Tiras Buck – This is the perspective of a still slightly hooked man-child who (barely) survived the toy availability deluge of the 1980s.
I’m just going to say it (and hurled tomatoes or thumb-typed comments be damned): Gen X had better toys, which contributed to our superior imaginations.
Don’t believe me? Then let’s take a walk, metaphorically, through situations that support my assertions.
Have you ever successfully activated mission-specific members of the G.I. JOE team to defeat the forces of COBRA (a snake-themed, surprisingly well-funded terrorist organization determined to rule the world)?
Perhaps you fought alongside He-Man (and several more ridiculously muscled heroes) to defend Castle Grayskull against Skeletor, Beast Man, and other horrible villains born of dark magic, blasphemous mutation, or terrifying, tooth-filled future-tech.
No experience with the above? Well, I’m SURE you helped Optimus Prime and the Autobots protect Earth (and Cybertron) from a more destructive faction of giant, transforming robots – the despicable Decepticons. I mean, the Autobots are always searching for human recruits, and joining them lowers your chances of being peeled, lifelessly, from the soles of sizable robot boots.
Wait. Seriously? You NEVER experienced ANY of these conflicts (or wielded the accompanying toy lines to craft epic adventures in molded, small-scale plastic)? Then you, dear reader, are seriously deprived – of the imagination-building toy lines, and the enviable Gen X play experience.
That’s right – Gen X had better toys and thus more opportunities to seriously flex our imagination.
What do ten-year-old boys play with now? Maybe the occasional Marvel action figure. And LEGOS are still a thing (thankfully). But mostly, they want smartphones. And they want a Playstation/Xbox/whatever currently plays Fortnite. Ultimately, they want screens with virtual interaction – a type of play occurring through prebuilt worlds with controller-activated protagonists.
What did Gen X kids play with? Posable, in-hand action figures and entire toy lines propelled by captivating and never ending stories. And these stories came with the toys themselves (i.e., box art), after-school cartoons, and accompanying monthly comics.
But play wasn’t necessarily tied to these stories. You see, with handheld figures, vehicles, and playsets, one could embark on any imagined adventure, in any imagined environment. A handpicked G.I. JOE squad could be whisked away at some ungodly hour to protect a secret military base (i.e., the swing set). And He-Man? He could find himself body-slamming Mer-Man in the murky depths of Eternia’s occasionally ominous oceans (i.e., a hastily filled kiddie pool).
And who positioned those figures to pummel, strike, and spin-kick with the grace of wind-cutting ninja? The same person generating sound effects for the above-mentioned actions – me (or you).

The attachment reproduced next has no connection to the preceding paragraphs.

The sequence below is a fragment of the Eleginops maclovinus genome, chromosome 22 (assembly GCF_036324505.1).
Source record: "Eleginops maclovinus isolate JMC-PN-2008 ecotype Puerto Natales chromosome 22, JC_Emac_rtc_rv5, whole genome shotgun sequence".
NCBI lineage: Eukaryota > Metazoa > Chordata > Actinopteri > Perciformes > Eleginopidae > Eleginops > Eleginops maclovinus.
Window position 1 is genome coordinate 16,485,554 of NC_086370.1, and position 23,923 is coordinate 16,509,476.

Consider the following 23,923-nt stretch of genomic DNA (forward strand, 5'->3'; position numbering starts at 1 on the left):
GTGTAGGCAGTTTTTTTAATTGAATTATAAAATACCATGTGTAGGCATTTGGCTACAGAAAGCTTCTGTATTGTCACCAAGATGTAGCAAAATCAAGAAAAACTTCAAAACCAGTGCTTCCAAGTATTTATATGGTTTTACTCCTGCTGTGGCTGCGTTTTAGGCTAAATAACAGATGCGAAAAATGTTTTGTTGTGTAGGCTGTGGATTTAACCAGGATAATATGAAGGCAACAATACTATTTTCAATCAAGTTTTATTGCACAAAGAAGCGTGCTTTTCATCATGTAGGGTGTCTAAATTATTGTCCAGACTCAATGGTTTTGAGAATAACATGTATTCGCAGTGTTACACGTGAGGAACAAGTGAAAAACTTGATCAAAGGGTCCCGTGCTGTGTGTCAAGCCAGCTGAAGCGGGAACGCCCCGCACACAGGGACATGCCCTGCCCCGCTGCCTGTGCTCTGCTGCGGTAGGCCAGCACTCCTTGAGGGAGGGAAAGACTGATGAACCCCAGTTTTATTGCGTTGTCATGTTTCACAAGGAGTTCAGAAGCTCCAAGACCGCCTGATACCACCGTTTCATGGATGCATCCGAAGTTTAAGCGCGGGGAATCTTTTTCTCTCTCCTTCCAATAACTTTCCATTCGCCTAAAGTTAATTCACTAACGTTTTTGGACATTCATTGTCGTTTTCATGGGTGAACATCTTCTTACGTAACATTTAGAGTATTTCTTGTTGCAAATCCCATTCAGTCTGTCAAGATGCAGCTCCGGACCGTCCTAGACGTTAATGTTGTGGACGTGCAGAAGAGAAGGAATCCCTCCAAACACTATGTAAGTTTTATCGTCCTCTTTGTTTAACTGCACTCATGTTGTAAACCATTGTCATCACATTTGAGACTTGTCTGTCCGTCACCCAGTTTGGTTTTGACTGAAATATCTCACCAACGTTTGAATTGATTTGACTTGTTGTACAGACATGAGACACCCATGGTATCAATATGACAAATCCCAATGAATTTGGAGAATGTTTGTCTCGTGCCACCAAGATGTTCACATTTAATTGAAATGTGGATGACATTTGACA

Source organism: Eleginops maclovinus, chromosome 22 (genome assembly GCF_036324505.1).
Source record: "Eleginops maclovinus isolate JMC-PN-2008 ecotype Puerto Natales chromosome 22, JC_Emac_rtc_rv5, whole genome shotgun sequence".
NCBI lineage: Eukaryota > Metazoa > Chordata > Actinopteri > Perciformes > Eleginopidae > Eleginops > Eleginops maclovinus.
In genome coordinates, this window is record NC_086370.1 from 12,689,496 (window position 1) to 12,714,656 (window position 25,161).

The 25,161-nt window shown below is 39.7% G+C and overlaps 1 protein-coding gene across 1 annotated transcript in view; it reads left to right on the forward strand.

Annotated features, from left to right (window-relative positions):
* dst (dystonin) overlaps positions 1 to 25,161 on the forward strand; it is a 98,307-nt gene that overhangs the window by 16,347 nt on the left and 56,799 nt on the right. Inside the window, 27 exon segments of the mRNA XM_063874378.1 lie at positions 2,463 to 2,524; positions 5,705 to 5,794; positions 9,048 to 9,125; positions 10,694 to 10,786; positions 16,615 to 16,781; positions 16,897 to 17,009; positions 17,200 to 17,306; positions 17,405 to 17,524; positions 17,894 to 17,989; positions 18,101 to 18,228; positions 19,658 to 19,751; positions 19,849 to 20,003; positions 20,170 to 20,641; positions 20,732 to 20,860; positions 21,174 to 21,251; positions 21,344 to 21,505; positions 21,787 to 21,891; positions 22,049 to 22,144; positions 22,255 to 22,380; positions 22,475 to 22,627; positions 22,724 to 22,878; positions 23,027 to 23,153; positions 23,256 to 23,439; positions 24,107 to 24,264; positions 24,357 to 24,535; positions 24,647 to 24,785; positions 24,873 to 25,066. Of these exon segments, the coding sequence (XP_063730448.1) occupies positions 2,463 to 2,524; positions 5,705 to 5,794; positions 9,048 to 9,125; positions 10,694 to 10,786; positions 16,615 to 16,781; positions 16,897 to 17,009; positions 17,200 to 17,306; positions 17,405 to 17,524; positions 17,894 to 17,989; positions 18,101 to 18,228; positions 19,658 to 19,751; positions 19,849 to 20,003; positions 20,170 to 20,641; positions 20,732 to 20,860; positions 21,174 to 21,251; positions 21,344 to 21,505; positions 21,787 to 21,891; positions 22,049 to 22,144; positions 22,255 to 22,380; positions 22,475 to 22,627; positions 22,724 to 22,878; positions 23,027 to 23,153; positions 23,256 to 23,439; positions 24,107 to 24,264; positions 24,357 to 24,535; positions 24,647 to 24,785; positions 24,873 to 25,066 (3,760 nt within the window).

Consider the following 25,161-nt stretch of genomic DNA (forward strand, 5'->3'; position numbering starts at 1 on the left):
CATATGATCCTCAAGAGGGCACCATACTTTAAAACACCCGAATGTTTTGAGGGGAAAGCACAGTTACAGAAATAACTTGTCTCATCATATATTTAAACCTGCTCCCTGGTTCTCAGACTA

Ultimately, what Gen X kids lacked in technology, they (or rather, we) gained through imagination. We couldn’t walk digitally rendered characters through incredible simulated worlds, but we could imagine those worlds, and place our physical toys within them.
The act of playing was never dictated through game-specific missions, and never dependent on plugged in consoles. It was powered by us and accomplished through simple acts of in-hand interaction, and hands-free imagination.
And I suppose we needed imagination, since our parents suddenly became…selfish?
Okay, that sounds harsh, but Generation X also answers to the moniker “latchkey kids.” And by “selfish,” I mean a former stay-at-home parent found a job, and no longer had the pleasure of waiting for our post-school return. So, we carried a key, let ourselves in, and immediately indulged in neatly displayed (or erratically scattered) toys, including (but certainly not limited to) G.I. JOE, Transformers, Teenage Mutant Ninja Turtles, MASK, Star Wars, Playmobil, GoBots, Thundercats, Voltron, Silverhawks, and at least 50 more I can’t currently recall, but certainly tripped over.
Yes, we had time to kill, and our imagination – accompanied by amazing toys – was available to entertain us before Mom/Dad returned, started dinner, and asked to see our homework.
Growing up in the ’80s, and being the target market for dozens of amazing toy lines, wasn’t a terrible thing.
Yes, my parents certainly suffered, but I was quite happy to accept every conceivable advertisement. In fact, many of the same toy lines are active today, and purposely marketed to adult collectors (“kidults”). On occasion, I may still succumb to the nostalgic pre-teen wonder, and giddily click “add to cart.”
Tiras Buck would immediately (like, without hesitation) forsake Earth and join Optimus Prime in a last-ditch effort to emancipate Cybertron? That’s right – Tiras. An experienced geek-culture pundit, Tiras regularly consumes and reviews all manner of fantastical, fictional, and high-concept content. He also dreams of ending an eons-long war between two factions of intimidatingly tall transforming robots.